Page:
This article doesn't actually consider the results of the decoding of the manuscript. There is also a bit about who Archimedes was, what he acheived and how he died, but it mainly takes a long and disapproving look at what happened to the manuscript over the course of its existence until today.
The texts, formulas and drawings by Archimedes, executed in brown ink, were erased in the Middle Ages and overwritten with a religious text. Specialists at the museum irradiated the pages, made of goat leather, with UV light. Then they were bombarded with X-rays in the particle accelerator at Stanford University to bring out the traces of iron in the Byzantine ink. NASA experts were also involved in analyzing the work. What, if any, are the fruits of all this labor? Has it revealed Archimedes "in a completely new light," as the Beck publishing house has proclaimed? Absolutely not.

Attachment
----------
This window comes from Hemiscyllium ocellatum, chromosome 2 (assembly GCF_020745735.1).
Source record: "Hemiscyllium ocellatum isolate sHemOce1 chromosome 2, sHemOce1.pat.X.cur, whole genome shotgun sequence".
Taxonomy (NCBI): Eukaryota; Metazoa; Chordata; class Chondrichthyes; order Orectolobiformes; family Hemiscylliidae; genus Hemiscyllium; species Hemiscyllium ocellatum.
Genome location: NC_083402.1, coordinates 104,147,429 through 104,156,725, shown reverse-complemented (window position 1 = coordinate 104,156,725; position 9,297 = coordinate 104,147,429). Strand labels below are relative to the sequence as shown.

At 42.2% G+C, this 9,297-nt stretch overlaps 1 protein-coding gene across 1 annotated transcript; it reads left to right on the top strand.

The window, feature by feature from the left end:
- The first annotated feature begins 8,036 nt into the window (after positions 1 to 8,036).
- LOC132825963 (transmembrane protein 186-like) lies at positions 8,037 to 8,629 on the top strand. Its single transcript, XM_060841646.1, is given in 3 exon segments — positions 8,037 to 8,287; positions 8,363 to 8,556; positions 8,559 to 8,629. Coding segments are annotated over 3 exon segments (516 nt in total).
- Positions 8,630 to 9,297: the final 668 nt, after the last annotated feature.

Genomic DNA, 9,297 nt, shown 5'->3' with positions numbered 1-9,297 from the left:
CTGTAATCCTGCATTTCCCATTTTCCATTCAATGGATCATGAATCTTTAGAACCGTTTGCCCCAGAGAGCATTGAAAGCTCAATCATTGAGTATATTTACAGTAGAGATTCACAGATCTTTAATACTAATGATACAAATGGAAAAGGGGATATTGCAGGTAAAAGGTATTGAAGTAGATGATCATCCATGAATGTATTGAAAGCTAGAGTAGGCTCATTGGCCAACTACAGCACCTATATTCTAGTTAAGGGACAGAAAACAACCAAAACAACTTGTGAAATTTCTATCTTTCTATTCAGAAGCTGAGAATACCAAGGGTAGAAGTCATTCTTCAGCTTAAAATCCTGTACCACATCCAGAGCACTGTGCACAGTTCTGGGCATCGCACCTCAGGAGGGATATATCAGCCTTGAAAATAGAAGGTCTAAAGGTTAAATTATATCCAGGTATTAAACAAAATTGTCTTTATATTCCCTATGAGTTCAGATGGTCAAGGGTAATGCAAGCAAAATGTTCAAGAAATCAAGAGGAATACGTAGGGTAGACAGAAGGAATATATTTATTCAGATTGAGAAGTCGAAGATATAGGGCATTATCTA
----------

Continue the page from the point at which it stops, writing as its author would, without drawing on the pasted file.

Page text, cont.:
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It is, of course, not entirely accurate to claim, as the Beck publishing house does, that "the history of mathematics must be completely rewritten" based on the information gleaned from the analysis -- especially since the work was discovered in the academic world long ago. One hundred and fifty years ago, Konstantin von Tischendorf, a scholar in the German city of Leipzig, found the unsightly little book in the monastery library at the Church of the Holy Sepulcher in Jerusalem and recognized its "mathematic" content.